Education, Licensure and Certification (2)
Ph.D.: Philosophy, Indiana University Bloomington 2012
B.A.: Philosophy and English, The University of Iowa 2001
Dr. Andrew McAninch is an assistant professor of philosophy in the Humanities, Social Science, and Communication Department at MSOE. He earned his bachelor's degree in philosophy and English from the University of Iowa and his Ph.D. in philosophy from Indiana University Bloomington.
Prior to joining MSOE in 2016, McAninch was a lecturer in the Department of Philosophy at the University of Pennsylvania, where he was formerly an Andrew W. Mellon Postdoctoral Teaching Fellow in the Humanities. He also served as program director with the Center for Ethics and the Rule of Law (CERL) at the University of Pennsylvania Law School, where he supported research and programming initiatives and directed the day-to-day operations of the Center. He also was a visiting assistant professor at Illinois Wesleyan University.
McAninch works in moral philosophy, broadly construed, and also has interests in areas of applied ethics, epistemology, and philosophy of science. At MSOE, he teaches Ethics for Managers and Engineers, Bioethics, and Philosophy of Mind and AI.
Areas of Expertise (10)
Ethics of Digital Technologies and Artificial Intelligence
Outstanding Associate Instructor Award
Department of Philosophy, Indiana University 2008
College Scholar Award
College of Liberal Arts, The University of Iowa
Phi Beta Kappa National Honor Society
Event and Speaking Appearances (5)
Two Perspectives on the Value of Deliberative Reasoning
Illinois Philosophical Association Annual Conference Normal, IL, 2019
Recent Adventures in Engineering Ethics
Professional Engineers Advancing Knowledge (PEAK) Education Seminars MSOE
What is the Value of Deliberation?
3rd Annual Tennessee Value and Agency Conference: Reason, Sentiment, and Sensibility in the Moral Life University of Tennessee, Knoxville, TN
What is the Value of Deliberation?
Rocky Mountain Ethics Congress University of Colorado, Boulder, CO
Evolution and the Value of Deliberative Reasoning
40th Conference on Value Inquiry: Evolution and the Foundations of Ethics Neumann University, Aston, PA
Research Grants (3)
Philosophy of Mind and Artificial Intelligence
MSOE Course Development Grant $2400
Thank You for Your Service Screening
University of Pennsylvania Campaign for Community Grant $1000
Producing Leaders of Character and Integrity: Instilling Value into Public Life
University of Pennsylvania University Research Foundation Impact Seminar Grant $8000
Selected Publications (4)
Moral Distress, Moral Injury, and Moral LuckThe American Journal of Bioethics
2016 Moral Distress, Moral Injury, and Moral Luck unacceptable course of action. Vague speculation, groundless fears, and imaginary devils do not justify knowingly doing the wrong thing. By the same token, additional information can markedly change the picture, lending credibility to actions that formerly appeared unacceptable. Equally important, one should search for viable, reduced risk avenues for accomplishing the moral objective. Quite possibly, other team members are also uncomfortable. Thoughtful conversation and …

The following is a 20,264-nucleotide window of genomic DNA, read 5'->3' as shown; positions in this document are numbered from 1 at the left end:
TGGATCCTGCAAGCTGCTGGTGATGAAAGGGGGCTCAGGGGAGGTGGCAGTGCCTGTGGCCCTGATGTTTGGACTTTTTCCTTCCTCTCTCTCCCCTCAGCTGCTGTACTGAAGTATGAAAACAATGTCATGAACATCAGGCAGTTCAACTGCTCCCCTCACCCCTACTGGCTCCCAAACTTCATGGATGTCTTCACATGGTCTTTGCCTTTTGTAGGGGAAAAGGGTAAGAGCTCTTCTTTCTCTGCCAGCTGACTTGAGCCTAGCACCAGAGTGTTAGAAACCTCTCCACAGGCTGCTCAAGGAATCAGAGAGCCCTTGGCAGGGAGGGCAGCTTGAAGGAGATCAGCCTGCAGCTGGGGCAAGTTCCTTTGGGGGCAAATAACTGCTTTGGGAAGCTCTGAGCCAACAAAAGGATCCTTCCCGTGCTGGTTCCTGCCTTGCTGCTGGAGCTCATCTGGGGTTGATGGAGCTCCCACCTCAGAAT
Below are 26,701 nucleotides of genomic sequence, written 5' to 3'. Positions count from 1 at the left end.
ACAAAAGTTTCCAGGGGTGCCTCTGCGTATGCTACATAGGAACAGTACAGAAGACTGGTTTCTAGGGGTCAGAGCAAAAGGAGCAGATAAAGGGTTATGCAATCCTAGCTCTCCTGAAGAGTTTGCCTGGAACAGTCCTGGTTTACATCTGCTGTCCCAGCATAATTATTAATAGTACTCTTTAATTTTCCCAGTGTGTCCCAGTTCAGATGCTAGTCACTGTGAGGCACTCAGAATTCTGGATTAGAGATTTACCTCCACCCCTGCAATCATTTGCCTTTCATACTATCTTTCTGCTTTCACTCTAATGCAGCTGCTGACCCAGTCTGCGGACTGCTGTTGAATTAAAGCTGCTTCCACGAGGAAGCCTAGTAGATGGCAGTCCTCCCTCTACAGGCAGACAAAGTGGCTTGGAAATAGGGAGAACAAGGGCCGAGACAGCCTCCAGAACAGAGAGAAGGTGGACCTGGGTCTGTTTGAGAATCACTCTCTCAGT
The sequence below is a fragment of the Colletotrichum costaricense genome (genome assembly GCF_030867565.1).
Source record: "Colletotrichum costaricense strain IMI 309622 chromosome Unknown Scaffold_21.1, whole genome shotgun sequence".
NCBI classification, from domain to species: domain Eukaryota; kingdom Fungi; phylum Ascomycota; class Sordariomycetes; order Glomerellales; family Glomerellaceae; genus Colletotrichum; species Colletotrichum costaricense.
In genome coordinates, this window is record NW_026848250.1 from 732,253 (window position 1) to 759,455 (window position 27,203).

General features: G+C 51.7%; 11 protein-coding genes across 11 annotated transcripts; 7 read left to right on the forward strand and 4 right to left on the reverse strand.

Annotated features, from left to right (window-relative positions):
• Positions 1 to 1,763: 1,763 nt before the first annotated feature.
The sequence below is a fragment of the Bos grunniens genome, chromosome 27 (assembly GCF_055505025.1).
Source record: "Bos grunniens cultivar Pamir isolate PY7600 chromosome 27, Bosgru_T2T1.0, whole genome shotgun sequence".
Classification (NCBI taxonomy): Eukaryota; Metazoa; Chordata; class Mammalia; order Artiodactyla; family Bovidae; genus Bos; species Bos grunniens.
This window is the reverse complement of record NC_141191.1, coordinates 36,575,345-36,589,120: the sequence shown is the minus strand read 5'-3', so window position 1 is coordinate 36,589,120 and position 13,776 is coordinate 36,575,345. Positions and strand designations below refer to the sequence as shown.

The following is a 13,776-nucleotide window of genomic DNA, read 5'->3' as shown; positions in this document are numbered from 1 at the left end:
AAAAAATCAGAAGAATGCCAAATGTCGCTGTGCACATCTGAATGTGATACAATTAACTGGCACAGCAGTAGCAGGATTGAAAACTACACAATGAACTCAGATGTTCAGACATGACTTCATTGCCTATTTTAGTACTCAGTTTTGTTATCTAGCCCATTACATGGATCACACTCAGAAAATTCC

Activity, Passivity, and Normative AvowalPacific Philosophical Quarterly
2015 The idea that agents can be active with respect to some of their actions, and passive with respect to others, is a widely held assumption within moral philosophy. But exactly how to characterize these notions is controversial. I argue that an agent is active just in case (A) her action is one whose motive she can truly avow as reason‐giving, or (B) her action is one whose motive she can disavow, provided her disavowal effects appropriate modifications in her future motives. This view maintains a link between activity, reason‐responsiveness, and answerability, while avoiding commitments to an implausible theory of motivation.
Acting for a Reason and Following a PrincipleEthical Theory and Moral Practice
2015 According to an influential view of practical reason and rational agency, a person acts for a reason only if she recognizes some consideration to be a reason, where this recognition motivates her to act. I call this requirement the guidance condition on acting for a reason. Despite its intuitive appeal, the guidance condition appears to generate a vicious regress. At least one proponent of the guidance condition, Christine M. Korsgaard, is sensitive to this regress worry, and her appeal in recent work to the constitutive principles of action can be seen, in part, as a response to it. I argue, however, that if we are to appeal to the constitutive principles of action to resolve the regress, then we must determine whether acting on such principles is also subject to the guidance condition. This raises a dilemma. If following these principles is subject to the guidance condition, then the regress remains unresolved. But if not, then the rationale for applying it to acting for a reason vanishes as well. I conclude that we should embrace an account of acting for a reason that rejects the guidance condition.
Animal Communication and Neo-ExpressivismThe Philosophy of Animal Minds
McAninch, A., Goodrich, G., Allen, C.
2009 One of the earliest issues in cognitive ethology concerned the meaning of animal signals. In the 1970s and 1980s this debate was most active with respect to the question of whether animal alarm calls convey information about the emotional states of animals or whether they “refer” directly to predators in the environment (Seyfarth, Cheney, & Marler 1980; see Radick 2007 for a historical account), but other areas, such as vocalizations about food and social contact, were also widely discussed.